Bob explains to Darcy the reason he took a break from killing was because of her, that being with her has allowed him to suppress and ignore his urge to kill.  But if she breaks her word, the killing will start up again, and Darcy will suffer the consequences, will be ostracized by the very people she believes to be her friends.

Bob and Darcy’s lives resume; he goes back to work, Darcy takes up her house-wifely duties, and they ignore their shared secret and there are no killings.  But Darcy, never feels at ease; she is ashamed and feels responsible.

After years of silence, Darcy stages an accident and succeeds in killing Bob.  After an evening celebration with family and friends, Darcy manages to push Bob down a flight of stairs, and he falls to his death.  Although Darcy is cleared of any foul play, she knows someone will come knocking on the door sooner or later.  And the day does come, and that someone comes knocking, but it isn’t who she expects.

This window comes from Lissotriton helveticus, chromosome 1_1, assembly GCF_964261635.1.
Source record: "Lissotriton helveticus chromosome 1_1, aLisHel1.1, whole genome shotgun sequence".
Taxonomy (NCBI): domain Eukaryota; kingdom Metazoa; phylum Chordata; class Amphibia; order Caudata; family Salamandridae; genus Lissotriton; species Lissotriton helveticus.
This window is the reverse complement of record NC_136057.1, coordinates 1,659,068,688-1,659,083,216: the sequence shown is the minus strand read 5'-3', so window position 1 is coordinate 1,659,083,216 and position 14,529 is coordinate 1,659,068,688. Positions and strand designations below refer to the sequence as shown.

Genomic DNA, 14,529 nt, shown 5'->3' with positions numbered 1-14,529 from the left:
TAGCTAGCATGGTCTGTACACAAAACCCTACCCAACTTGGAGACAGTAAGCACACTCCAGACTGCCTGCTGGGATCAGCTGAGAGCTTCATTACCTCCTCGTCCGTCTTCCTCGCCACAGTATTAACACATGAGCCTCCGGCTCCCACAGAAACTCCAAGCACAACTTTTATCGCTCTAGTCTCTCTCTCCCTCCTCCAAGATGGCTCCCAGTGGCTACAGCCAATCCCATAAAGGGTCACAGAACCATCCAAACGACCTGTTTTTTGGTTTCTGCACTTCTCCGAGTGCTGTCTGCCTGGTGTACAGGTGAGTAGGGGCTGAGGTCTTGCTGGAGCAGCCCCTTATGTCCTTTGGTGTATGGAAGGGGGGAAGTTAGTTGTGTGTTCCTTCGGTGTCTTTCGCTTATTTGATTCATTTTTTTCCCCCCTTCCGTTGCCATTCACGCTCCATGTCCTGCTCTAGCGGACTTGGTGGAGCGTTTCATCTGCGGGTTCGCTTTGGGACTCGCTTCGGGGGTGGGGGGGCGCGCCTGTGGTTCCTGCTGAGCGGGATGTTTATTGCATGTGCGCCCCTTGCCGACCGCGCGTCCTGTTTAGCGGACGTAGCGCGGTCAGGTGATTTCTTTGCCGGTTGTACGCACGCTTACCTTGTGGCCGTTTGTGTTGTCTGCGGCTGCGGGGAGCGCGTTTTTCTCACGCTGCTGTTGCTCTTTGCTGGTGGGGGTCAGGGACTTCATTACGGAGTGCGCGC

Retribution comes in the end, along with a good dose of twisted justice, but you have to read the book to find out.

You will enjoy this collection.  Both 1922 and A Good Marriage have been made into movies.  The book will make you think, and may even surprise you.

After all, no one knows what they might do if pushed to the absolute edge.

*

From the Afterword: